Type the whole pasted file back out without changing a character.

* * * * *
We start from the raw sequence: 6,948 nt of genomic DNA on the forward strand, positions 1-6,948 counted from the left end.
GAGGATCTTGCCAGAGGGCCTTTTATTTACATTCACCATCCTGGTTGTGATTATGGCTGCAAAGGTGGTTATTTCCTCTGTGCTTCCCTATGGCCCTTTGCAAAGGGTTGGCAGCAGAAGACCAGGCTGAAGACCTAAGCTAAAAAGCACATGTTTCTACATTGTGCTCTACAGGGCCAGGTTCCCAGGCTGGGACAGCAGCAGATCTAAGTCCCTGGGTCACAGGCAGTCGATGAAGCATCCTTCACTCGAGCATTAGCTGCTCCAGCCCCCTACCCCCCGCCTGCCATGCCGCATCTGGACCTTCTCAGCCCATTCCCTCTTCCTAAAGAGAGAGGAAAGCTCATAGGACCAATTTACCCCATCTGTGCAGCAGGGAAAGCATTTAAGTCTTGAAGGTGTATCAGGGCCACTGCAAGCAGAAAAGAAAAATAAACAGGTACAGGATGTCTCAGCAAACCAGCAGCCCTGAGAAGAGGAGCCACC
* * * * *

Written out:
We start from the raw sequence: 6,948 nt of genomic DNA on the forward strand, positions 1-6,948 counted from the left end.
GAGGATCTTGCCAGAGGGCCTTTTATTTACATTCACCATCCTGGTTGTGATTATGGCTGCAAAGGTGGTTATTTCCTCTGTGCTTCCCTATGGCCCTTTGCAAAGGGTTGGCAGCAGAAGACCAGGCTGAAGACCTAAGCTAAAAAGCACATGTTTCTACATTGTGCTCTACAGGGCCAGGTTCCCAGGCTGGGACAGCAGCAGATCTAAGTCCCTGGGTCACAGGCAGTCGATGAAGCATCCTTCACTCGAGCATTAGCTGCTCCAGCCCCCTACCCCCCGCCTGCCATGCCGCATCTGGACCTTCTCAGCCCATTCCCTCTTCCTAAAGAGAGAGGAAAGCTCATAGGACCAATTTACCCCATCTGTGCAGCAGGGAAAGCATTTAAGTCTTGAAGGTGTATCAGGGCCACTGCAAGCAGAAAAGAAAAATAAACAGGTACAGGATGTCTCAGCAAACCAGCAGCCCTGAGAAGAGGAGCCACC